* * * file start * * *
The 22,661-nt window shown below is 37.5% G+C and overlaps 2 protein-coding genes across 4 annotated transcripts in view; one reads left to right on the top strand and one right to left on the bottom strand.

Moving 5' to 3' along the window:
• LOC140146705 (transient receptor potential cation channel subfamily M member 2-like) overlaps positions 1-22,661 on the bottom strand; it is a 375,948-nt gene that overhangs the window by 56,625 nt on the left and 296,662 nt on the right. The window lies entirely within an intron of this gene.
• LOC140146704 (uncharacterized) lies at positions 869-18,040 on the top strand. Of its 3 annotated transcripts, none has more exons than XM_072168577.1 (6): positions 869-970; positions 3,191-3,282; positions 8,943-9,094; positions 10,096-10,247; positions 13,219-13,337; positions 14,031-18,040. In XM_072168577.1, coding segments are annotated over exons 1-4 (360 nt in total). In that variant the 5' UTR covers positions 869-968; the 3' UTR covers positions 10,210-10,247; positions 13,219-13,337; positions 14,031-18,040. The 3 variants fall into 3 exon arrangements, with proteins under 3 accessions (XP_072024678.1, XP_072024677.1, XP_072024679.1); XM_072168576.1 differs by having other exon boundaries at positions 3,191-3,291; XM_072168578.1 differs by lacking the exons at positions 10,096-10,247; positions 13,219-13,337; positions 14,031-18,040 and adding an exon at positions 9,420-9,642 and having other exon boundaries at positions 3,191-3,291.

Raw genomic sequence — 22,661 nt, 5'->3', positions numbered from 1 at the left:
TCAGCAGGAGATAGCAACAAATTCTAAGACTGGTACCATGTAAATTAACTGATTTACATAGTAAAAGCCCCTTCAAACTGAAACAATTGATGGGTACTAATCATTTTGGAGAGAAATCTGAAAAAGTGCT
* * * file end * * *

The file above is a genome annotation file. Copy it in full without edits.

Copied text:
The 22,661-nt window shown below is 37.5% G+C and overlaps 2 protein-coding genes across 4 annotated transcripts in view; one reads left to right on the top strand and one right to left on the bottom strand.

Moving 5' to 3' along the window:
• LOC140146705 (transient receptor potential cation channel subfamily M member 2-like) overlaps positions 1-22,661 on the bottom strand; it is a 375,948-nt gene that overhangs the window by 56,625 nt on the left and 296,662 nt on the right. The window lies entirely within an intron of this gene.
• LOC140146704 (uncharacterized) lies at positions 869-18,040 on the top strand. Of its 3 annotated transcripts, none has more exons than XM_072168577.1 (6): positions 869-970; positions 3,191-3,282; positions 8,943-9,094; positions 10,096-10,247; positions 13,219-13,337; positions 14,031-18,040. In XM_072168577.1, coding segments are annotated over exons 1-4 (360 nt in total). In that variant the 5' UTR covers positions 869-968; the 3' UTR covers positions 10,210-10,247; positions 13,219-13,337; positions 14,031-18,040. The 3 variants fall into 3 exon arrangements, with proteins under 3 accessions (XP_072024678.1, XP_072024677.1, XP_072024679.1); XM_072168576.1 differs by having other exon boundaries at positions 3,191-3,291; XM_072168578.1 differs by lacking the exons at positions 10,096-10,247; positions 13,219-13,337; positions 14,031-18,040 and adding an exon at positions 9,420-9,642 and having other exon boundaries at positions 3,191-3,291.

Raw genomic sequence — 22,661 nt, 5'->3', positions numbered from 1 at the left:
TCAGCAGGAGATAGCAACAAATTCTAAGACTGGTACCATGTAAATTAACTGATTTACATAGTAAAAGCCCCTTCAAACTGAAACAATTGATGGGTACTAATCATTTTGGAGAGAAATCTGAAAAAGTGCT